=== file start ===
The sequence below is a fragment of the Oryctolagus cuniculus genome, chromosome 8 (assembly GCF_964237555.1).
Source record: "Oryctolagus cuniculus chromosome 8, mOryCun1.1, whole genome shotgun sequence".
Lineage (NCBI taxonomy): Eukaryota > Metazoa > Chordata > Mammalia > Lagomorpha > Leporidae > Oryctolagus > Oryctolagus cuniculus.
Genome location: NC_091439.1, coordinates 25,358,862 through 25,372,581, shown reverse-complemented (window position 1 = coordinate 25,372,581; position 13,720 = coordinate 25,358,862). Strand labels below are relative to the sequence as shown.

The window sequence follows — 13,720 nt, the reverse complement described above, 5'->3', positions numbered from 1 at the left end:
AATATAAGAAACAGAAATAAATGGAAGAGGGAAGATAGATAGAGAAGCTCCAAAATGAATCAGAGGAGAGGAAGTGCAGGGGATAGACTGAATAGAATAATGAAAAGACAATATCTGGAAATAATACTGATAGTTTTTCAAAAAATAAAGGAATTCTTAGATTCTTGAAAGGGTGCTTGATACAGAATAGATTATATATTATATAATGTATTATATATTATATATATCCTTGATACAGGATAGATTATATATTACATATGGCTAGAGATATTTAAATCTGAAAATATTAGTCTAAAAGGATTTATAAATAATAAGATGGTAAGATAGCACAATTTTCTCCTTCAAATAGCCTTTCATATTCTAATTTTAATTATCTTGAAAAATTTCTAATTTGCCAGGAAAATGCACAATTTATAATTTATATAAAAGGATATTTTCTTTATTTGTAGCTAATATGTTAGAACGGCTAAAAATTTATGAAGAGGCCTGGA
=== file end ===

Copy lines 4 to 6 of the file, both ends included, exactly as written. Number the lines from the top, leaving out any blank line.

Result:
Genome location: NC_091439.1, coordinates 25,358,862 through 25,372,581, shown reverse-complemented (window position 1 = coordinate 25,372,581; position 13,720 = coordinate 25,358,862). Strand labels below are relative to the sequence as shown.

The window sequence follows — 13,720 nt, the reverse complement described above, 5'->3', positions numbered from 1 at the left end:
AATATAAGAAACAGAAATAAATGGAAGAGGGAAGATAGATAGAGAAGCTCCAAAATGAATCAGAGGAGAGGAAGTGCAGGGGATAGACTGAATAGAATAATGAAAAGACAATATCTGGAAATAATACTGATAGTTTTTCAAAAAATAAAGGAATTCTTAGATTCTTGAAAGGGTGCTTGATACAGAATAGATTATATATTATATAATGTATTATATATTATATATATCCTTGATACAGGATAGATTATATATTACATATGGCTAGAGATATTTAAATCTGAAAATATTAGTCTAAAAGGATTTATAAATAATAAGATGGTAAGATAGCACAATTTTCTCCTTCAAATAGCCTTTCATATTCTAATTTTAATTATCTTGAAAAATTTCTAATTTGCCAGGAAAATGCACAATTTATAATTTATATAAAAGGATATTTTCTTTATTTGTAGCTAATATGTTAGAACGGCTAAAAATTTATGAAGAGGCCTGGA